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July 7 terror trial collapses after jury fails to reach verdict

Posted on 8:27 AM by Sameer Shah

Waheed Ali, Sadeer Saleem and Mohammed Shakil visited the London Eye, the Natural History Museum and the London Aquarium while allegedly pinpointing potential targets during the trip seven months before the 2005 attack.

The trio, from Beeston, Leeds, stood trial charged with conspiring with the four bombers and others unknown to cause explosions between November 17, 2004, and July 8, 2005.

But following the three month trial at Kingston Crown Court, a jury of eight women and four men could not decide on their verdicts and were today discharged.

Fifty-two people were killed in the July 7 attack on the London Underground and bus network.

The jury had been told that Ali, 25, Saleem, 28, and Shakil, 32, visited a series of locations on December 16 and 17, 2004, which bore a "striking similarity" to the where the bombs were detonated on July 7 the following year.

Suicide bombers Mohammed Siddique Khan, Shezhad Tanweer, Hasib Hussain and Jermaine Lindsay detonated rucksack devices packed with explosives on three tube trains and a bus killing 52 people and injuring up to a thousand more.

The trial heard that the three defendants travelled from Leeds to London with Hussain, who later detonated his bomb on the No 30 bus in Tavistock Square claiming 13 lives.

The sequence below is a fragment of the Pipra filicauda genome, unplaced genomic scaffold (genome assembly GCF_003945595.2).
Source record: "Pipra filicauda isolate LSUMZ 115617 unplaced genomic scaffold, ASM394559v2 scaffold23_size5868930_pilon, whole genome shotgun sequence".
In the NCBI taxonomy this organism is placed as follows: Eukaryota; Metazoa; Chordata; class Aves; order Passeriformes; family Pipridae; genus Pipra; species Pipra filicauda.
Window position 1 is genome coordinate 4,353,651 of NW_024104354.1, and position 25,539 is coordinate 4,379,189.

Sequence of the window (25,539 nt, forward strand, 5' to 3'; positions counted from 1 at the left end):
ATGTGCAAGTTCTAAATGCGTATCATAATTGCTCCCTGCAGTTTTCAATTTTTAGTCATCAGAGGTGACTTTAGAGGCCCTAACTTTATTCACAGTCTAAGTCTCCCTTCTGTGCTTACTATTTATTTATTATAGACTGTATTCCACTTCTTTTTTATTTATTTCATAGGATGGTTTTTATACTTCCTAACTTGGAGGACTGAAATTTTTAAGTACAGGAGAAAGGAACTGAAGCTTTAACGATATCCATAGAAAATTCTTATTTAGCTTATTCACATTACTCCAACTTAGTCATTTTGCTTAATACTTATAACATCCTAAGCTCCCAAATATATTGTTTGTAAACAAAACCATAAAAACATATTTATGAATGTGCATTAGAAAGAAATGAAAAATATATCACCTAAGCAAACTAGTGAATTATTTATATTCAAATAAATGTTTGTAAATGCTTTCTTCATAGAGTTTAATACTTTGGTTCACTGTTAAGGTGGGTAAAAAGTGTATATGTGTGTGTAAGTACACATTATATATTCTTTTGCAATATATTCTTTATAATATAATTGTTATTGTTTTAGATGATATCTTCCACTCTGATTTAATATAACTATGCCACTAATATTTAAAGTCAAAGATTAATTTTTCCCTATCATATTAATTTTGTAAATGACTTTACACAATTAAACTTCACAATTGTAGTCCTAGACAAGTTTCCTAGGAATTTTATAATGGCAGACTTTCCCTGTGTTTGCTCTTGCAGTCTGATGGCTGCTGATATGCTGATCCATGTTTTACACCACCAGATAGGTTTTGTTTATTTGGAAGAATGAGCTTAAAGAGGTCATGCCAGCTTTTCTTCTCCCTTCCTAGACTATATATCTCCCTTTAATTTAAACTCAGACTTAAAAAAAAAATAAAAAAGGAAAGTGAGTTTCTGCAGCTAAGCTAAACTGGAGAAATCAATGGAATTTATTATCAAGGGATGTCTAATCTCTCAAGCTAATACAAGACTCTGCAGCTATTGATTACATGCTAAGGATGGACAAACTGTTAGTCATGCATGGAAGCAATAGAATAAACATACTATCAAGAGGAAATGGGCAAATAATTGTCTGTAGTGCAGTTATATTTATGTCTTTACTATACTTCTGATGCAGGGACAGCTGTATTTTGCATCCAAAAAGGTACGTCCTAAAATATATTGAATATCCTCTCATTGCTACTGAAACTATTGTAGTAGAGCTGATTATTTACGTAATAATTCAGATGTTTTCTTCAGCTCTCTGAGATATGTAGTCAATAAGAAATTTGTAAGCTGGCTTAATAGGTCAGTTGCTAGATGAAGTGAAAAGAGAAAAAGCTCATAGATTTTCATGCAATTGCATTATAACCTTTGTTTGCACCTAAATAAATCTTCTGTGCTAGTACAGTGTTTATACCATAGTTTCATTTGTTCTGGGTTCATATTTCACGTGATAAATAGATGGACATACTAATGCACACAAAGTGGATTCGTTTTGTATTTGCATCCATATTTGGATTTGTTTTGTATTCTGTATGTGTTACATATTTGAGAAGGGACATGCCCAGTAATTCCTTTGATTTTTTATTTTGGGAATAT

The jury trying three men accused of helping the July 7 suicide bombers plan their attack in London by carrying out a two-day reconnaissance mission has failed to reach verdicts.

There they met Jermaine Lindsay, who killed 26 people on a Piccadilly Line underground train, and the group stayed overnight in a hostel.

The prosecution alleged that the trip was "an essential preparatory step in the plan to bring death and destruction to the heart of the UK".

Detailed 'cell site analysis' of mobile phone use, including calls to the London Tourist Board and various attractions, allowed the group's movements across London to be mapped.

The three defendants admitted making the visit but claimed it was an entirely innocent "social outing" and the purpose was for Ali to visit his sister.

They told the jury they used the opportunity to see some of the capital's landmarks at the same time.

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